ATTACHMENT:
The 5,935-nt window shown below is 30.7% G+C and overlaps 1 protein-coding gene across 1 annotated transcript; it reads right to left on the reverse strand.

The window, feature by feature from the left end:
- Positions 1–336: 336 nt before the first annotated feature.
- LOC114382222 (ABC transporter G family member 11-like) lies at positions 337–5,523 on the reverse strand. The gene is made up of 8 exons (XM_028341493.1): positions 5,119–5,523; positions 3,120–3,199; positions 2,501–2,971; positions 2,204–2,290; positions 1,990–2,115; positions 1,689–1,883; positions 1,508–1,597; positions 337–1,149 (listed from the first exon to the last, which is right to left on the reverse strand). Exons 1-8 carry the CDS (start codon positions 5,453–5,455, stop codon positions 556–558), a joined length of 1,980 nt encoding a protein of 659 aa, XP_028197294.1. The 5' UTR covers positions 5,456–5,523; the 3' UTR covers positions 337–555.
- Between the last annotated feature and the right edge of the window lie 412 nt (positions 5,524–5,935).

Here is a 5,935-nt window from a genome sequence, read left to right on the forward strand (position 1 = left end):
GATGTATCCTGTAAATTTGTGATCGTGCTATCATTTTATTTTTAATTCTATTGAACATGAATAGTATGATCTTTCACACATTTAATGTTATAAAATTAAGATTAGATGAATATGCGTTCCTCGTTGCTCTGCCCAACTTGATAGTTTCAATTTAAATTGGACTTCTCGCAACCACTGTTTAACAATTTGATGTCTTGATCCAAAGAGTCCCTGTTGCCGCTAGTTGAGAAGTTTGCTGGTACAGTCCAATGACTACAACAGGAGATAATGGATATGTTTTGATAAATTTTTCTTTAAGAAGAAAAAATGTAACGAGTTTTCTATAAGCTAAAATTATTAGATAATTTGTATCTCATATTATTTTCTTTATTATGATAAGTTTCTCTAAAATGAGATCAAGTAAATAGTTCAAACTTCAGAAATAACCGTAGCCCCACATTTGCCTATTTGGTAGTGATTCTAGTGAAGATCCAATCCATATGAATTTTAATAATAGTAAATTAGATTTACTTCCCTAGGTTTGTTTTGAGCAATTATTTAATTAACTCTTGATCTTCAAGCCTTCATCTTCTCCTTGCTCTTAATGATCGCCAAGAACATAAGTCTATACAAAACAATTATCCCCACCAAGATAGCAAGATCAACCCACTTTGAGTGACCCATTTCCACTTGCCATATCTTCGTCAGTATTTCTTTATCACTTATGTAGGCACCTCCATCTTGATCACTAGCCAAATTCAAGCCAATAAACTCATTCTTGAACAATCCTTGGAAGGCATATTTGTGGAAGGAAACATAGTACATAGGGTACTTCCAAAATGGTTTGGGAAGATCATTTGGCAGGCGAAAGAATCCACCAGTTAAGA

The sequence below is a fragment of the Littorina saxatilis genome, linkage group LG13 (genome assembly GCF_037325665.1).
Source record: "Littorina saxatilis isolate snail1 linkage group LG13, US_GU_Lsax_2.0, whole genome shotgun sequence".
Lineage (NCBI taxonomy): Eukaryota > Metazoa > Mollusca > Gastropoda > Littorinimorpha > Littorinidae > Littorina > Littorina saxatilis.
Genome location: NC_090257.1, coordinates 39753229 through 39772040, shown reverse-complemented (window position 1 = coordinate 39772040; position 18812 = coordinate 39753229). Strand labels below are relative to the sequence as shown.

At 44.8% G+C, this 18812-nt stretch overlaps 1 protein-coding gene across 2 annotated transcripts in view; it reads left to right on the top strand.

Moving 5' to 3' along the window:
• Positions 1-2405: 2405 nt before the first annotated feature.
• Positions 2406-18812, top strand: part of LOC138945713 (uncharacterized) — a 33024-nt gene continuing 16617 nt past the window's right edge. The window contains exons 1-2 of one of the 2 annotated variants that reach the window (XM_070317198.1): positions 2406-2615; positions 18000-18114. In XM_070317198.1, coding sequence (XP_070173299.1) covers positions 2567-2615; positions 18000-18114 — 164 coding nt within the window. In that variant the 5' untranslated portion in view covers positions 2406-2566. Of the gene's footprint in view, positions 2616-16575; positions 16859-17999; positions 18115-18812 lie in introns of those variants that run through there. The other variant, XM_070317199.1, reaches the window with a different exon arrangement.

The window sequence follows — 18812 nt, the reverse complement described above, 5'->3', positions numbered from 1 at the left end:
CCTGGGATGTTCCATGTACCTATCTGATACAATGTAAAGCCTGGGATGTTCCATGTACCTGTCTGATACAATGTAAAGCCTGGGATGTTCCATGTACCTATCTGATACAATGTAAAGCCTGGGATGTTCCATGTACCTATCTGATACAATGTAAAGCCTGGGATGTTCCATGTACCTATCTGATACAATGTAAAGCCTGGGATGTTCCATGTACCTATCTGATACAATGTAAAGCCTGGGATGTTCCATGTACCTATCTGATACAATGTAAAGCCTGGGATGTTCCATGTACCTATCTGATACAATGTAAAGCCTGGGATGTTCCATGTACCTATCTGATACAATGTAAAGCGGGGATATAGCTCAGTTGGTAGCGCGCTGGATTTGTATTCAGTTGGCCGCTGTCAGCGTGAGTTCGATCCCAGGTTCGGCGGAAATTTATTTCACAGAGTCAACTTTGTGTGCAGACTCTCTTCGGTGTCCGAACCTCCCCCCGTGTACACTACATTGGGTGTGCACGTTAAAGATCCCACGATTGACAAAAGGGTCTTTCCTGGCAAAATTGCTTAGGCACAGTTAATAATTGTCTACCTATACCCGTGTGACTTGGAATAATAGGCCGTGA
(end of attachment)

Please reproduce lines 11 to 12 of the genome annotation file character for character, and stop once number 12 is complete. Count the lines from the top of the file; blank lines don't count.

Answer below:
Genome location: NC_090257.1, coordinates 39753229 through 39772040, shown reverse-complemented (window position 1 = coordinate 39772040; position 18812 = coordinate 39753229). Strand labels below are relative to the sequence as shown.

At 44.8% G+C, this 18812-nt stretch overlaps 1 protein-coding gene across 2 annotated transcripts in view; it reads left to right on the top strand.